His name was Rupert Bennett, but to the folks of Appalachia he was known as Beelzebub. This is his story.
I was eighteen the summer of 1978 and on a mission trip to work in a Vacation Bible School at New Hope Baptist Church in the hills of Appalachia.
Tucked in my backpack along with my Bible was my copy of Catherine Marshall's, Christy. I anticipated the land of Daniel Boone, Davy Crockett, John Henry, Dolly Parton, Loretta Lynn and the Walton's. I had not seen the movie, Deliverance.
The church bus bounced between the ruts in the winding dirt road; around every bend I looked upon a land unaffected by modern times. Barefoot children stood outside run-down cabins staring blankly as we passed by. Poverty walked this earth.
Pastor Chuck Turner welcomed us. Young, tall and thin, he had the bluest eyes and brightest smile I had ever seen; right away I liked him.
Each day was filled with children making salvation bracelets, ice-cream-stick crosses, eating cookies and playing games followed by an evening service open to all.
“Beelzebub is here.” I heard a lady inform Pastor Chuck the first night. Looking up, I noticed an old man sitting alone at the back of the church holding a shotgun on his knees. Men, women and children all cleared away from him while Pastor Chuck walked up to greet him.
“Who is he?” I asked her.
“He's a mean un. Heard tell he kilt his own pappy. Some say he smothered his baby girl at birth. Poor Annabelle never could birth no more young'uns. Annabelle was a purty young thang with long, thick braids coiled atop her head. Hit wadn't right what he done. Has a moonshine still back in the hills. He's evil, that one.”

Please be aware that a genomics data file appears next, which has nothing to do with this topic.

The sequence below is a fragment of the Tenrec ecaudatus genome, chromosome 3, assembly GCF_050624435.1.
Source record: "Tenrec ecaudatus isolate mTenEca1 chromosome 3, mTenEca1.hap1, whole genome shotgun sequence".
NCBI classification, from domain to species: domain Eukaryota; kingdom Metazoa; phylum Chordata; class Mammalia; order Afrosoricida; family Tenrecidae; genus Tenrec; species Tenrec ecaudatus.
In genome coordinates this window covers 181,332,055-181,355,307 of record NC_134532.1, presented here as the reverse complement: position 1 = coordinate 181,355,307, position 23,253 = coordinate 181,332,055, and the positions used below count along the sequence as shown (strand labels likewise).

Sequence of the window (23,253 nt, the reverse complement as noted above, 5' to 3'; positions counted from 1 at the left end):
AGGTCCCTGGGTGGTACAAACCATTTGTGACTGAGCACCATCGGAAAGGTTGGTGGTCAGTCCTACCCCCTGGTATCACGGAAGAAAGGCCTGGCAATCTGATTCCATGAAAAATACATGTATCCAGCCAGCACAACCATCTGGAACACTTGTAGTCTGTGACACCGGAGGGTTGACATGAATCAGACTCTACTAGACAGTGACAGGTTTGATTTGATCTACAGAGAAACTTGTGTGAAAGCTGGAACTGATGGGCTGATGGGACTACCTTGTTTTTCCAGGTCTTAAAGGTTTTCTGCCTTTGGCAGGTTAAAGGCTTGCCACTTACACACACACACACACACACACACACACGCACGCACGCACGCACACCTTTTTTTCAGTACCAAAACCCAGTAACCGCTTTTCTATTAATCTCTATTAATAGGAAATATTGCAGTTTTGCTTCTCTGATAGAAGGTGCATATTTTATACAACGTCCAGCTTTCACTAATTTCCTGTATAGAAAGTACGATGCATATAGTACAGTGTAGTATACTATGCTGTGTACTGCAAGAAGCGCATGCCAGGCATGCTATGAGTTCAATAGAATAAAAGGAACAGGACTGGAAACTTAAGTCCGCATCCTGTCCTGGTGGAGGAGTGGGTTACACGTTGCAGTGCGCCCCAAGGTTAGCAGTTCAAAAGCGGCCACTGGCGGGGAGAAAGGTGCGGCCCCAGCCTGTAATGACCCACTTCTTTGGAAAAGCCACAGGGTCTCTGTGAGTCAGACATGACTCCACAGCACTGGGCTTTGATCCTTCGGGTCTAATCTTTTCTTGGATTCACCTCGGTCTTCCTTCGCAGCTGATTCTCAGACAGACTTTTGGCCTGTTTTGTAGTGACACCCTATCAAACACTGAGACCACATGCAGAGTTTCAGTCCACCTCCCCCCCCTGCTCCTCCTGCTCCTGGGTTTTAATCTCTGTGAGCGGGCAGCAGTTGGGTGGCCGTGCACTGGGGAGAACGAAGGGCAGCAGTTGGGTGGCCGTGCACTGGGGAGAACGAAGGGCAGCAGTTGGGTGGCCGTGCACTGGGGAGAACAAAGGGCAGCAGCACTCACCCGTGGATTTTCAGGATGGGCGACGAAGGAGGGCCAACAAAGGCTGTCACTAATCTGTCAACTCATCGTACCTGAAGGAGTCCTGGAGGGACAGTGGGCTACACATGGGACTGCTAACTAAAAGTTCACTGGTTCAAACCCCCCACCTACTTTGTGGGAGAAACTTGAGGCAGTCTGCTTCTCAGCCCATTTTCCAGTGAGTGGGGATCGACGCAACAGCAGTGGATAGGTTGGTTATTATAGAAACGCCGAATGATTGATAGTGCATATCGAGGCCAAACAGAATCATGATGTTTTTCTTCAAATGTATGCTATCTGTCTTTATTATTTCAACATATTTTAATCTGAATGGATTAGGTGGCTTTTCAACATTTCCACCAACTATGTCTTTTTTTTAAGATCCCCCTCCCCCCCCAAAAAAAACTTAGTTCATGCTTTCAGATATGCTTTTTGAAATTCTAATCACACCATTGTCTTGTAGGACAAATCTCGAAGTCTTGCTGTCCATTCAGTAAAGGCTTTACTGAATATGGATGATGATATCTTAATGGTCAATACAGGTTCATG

“Why is he here?”
“Hit hain't cause he loves church. The preacher hisself says he's old, sick and afeared of dyin. Goin to hell, that one.”
Night after night Pastor Chuck preached God's message of love and forgiveness; every night Beelzebub sat with his shotgun across his knees.
Sunday morning service was crowded, every pew filled, all except the back row where Beelzebub sat alone. Music filled the sanctuary as fiddles and banjos accompanied joyful voices.
Pastor Chuck stepped to the podium and began to pray: Father, bless us, your children. Remove Satan and his evil far from all who are gathered here. May each one within the sound of my voice know how much You love them, how You paid dearly for all sin and how You receive them into your kingdom with open arms. Amen
During the prayer I looked up at Pastor Chuck who was staring directly at Beelzebub as he prayed. Slowly, Beelzebub started making his way toward the altar, shotgun at his side. I could see tears trailing down the old man's craggy face. Pastor Chuck took him aside and spoke quietly with him for a long time as a hush fell over the congregation.
Without saying a word, Pastor Chuck and Beelzebub walked out the side door. The music started up again, more lively than before as one by one the congregation broke up to follow their pastor. I followed as well, passing an old apple orchard and coming upon a beaver pond where Pastor Chuck stood waist-deep with Beelzebub and his shotgun.
Pastor Chuck motioned for me to join them and I waded into the murky water not having a clue why. Beelzebub took a long look at me and handed me his shotgun. There I stood holding the shotgun while Pastor Chuck dunked the old man under the waters of Baptism. Then Rupert Bennett nodded at me, took his shotgun and walked away.
Now, many years later, Rupert Bennett has long since met his maker. But, I think about him often. The old church building has been replaced with a new one. Baptisms are done indoors.
Chuck still serves God in the community he loves...and me, I serve right along with my husband. I've even learned to eat ramps.
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